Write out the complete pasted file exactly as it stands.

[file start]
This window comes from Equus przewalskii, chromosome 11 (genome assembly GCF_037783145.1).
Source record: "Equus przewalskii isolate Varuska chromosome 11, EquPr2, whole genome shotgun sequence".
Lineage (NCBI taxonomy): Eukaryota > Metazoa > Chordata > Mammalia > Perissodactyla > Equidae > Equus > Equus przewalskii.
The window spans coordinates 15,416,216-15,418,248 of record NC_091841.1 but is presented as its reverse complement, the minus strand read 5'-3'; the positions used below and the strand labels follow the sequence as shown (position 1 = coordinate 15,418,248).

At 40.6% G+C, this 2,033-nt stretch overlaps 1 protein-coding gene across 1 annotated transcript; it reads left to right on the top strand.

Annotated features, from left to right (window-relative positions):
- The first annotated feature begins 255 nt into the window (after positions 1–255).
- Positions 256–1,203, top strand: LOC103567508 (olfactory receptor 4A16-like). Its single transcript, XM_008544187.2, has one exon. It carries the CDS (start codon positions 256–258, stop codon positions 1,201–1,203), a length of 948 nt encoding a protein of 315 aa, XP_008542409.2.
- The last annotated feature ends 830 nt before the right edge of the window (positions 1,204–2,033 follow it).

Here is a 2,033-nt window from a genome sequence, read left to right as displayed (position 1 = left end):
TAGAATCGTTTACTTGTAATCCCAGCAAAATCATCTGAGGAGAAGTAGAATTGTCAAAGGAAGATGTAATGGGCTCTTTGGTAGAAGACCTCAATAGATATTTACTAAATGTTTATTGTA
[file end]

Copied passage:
This window comes from Equus przewalskii, chromosome 11 (genome assembly GCF_037783145.1).
Source record: "Equus przewalskii isolate Varuska chromosome 11, EquPr2, whole genome shotgun sequence".
Lineage (NCBI taxonomy): Eukaryota > Metazoa > Chordata > Mammalia > Perissodactyla > Equidae > Equus > Equus przewalskii.
The window spans coordinates 15,416,216-15,418,248 of record NC_091841.1 but is presented as its reverse complement, the minus strand read 5'-3'; the positions used below and the strand labels follow the sequence as shown (position 1 = coordinate 15,418,248).

At 40.6% G+C, this 2,033-nt stretch overlaps 1 protein-coding gene across 1 annotated transcript; it reads left to right on the top strand.

Annotated features, from left to right (window-relative positions):
- The first annotated feature begins 255 nt into the window (after positions 1–255).
- Positions 256–1,203, top strand: LOC103567508 (olfactory receptor 4A16-like). Its single transcript, XM_008544187.2, has one exon. It carries the CDS (start codon positions 256–258, stop codon positions 1,201–1,203), a length of 948 nt encoding a protein of 315 aa, XP_008542409.2.
- The last annotated feature ends 830 nt before the right edge of the window (positions 1,204–2,033 follow it).

Here is a 2,033-nt window from a genome sequence, read left to right as displayed (position 1 = left end):
TAGAATCGTTTACTTGTAATCCCAGCAAAATCATCTGAGGAGAAGTAGAATTGTCAAAGGAAGATGTAATGGGCTCTTTGGTAGAAGACCTCAATAGATATTTACTAAATGTTTATTGTA